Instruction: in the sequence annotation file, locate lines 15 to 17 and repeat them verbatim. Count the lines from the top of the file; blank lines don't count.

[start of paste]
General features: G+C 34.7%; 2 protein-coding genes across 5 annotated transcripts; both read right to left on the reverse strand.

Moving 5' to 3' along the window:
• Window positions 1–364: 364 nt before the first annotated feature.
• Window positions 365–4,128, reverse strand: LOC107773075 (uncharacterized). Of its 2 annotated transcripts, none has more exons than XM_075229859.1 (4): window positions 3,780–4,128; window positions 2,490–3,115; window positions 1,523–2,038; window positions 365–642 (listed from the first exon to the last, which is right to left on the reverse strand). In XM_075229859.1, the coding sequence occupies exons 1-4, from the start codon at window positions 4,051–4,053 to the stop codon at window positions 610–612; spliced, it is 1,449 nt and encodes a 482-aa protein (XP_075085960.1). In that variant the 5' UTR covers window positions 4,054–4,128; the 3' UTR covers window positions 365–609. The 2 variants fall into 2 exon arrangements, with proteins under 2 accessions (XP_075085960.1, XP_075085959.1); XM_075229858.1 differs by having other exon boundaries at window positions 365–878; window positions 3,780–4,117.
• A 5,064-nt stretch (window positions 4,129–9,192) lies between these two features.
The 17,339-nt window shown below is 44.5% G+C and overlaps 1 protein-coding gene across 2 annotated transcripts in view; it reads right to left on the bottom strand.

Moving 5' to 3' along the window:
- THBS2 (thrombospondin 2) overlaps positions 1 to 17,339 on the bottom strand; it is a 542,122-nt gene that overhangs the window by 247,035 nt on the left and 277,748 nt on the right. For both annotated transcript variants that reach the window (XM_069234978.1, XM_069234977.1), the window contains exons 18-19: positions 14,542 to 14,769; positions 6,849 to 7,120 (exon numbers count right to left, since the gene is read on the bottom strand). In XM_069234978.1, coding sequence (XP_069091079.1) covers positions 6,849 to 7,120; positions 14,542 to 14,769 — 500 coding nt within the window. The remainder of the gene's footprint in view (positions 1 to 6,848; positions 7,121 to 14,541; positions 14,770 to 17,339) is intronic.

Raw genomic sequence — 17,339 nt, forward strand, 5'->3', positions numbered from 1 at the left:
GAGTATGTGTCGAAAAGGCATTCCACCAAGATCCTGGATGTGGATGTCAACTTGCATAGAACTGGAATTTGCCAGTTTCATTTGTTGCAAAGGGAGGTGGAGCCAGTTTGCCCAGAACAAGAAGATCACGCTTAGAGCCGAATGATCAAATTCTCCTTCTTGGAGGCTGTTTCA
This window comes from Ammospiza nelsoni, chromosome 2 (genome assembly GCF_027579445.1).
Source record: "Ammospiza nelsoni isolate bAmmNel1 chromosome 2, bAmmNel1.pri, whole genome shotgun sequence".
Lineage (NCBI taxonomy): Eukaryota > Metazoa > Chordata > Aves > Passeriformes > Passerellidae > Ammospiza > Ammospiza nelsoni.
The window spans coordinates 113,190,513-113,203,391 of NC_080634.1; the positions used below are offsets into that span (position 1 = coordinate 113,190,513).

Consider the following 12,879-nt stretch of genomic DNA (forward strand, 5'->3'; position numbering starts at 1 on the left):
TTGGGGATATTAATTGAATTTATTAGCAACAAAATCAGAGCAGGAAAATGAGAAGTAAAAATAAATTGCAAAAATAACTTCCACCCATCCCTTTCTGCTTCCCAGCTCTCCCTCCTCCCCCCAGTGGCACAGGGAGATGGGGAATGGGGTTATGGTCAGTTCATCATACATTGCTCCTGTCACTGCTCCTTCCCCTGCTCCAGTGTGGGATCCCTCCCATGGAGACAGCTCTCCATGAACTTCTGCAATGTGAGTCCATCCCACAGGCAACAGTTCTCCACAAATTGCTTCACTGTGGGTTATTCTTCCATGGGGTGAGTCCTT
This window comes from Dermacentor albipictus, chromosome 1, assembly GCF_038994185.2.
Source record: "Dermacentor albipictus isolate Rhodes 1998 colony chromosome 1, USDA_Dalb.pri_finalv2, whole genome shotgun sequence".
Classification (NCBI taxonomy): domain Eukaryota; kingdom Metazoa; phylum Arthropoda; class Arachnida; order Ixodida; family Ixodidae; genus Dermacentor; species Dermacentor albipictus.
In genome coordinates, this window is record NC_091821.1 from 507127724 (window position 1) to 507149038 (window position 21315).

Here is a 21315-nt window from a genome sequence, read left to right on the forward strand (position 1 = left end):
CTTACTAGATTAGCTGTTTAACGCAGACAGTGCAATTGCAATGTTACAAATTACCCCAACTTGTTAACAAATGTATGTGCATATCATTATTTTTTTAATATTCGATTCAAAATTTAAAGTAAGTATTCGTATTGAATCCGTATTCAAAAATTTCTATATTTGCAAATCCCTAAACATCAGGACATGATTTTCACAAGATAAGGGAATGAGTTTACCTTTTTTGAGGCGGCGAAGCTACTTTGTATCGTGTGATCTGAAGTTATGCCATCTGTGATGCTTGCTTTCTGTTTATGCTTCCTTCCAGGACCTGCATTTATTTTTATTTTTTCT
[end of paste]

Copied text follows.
Consider the following 12,879-nt stretch of genomic DNA (forward strand, 5'->3'; position numbering starts at 1 on the left):
TTGGGGATATTAATTGAATTTATTAGCAACAAAATCAGAGCAGGAAAATGAGAAGTAAAAATAAATTGCAAAAATAACTTCCACCCATCCCTTTCTGCTTCCCAGCTCTCCCTCCTCCCCCCAGTGGCACAGGGAGATGGGGAATGGGGTTATGGTCAGTTCATCATACATTGCTCCTGTCACTGCTCCTTCCCCTGCTCCAGTGTGGGATCCCTCCCATGGAGACAGCTCTCCATGAACTTCTGCAATGTGAGTCCATCCCACAGGCAACAGTTCTCCACAAATTGCTTCACTGTGGGTTATTCTTCCATGGGGTGAGTCCTT
This window comes from Dermacentor albipictus, chromosome 1, assembly GCF_038994185.2.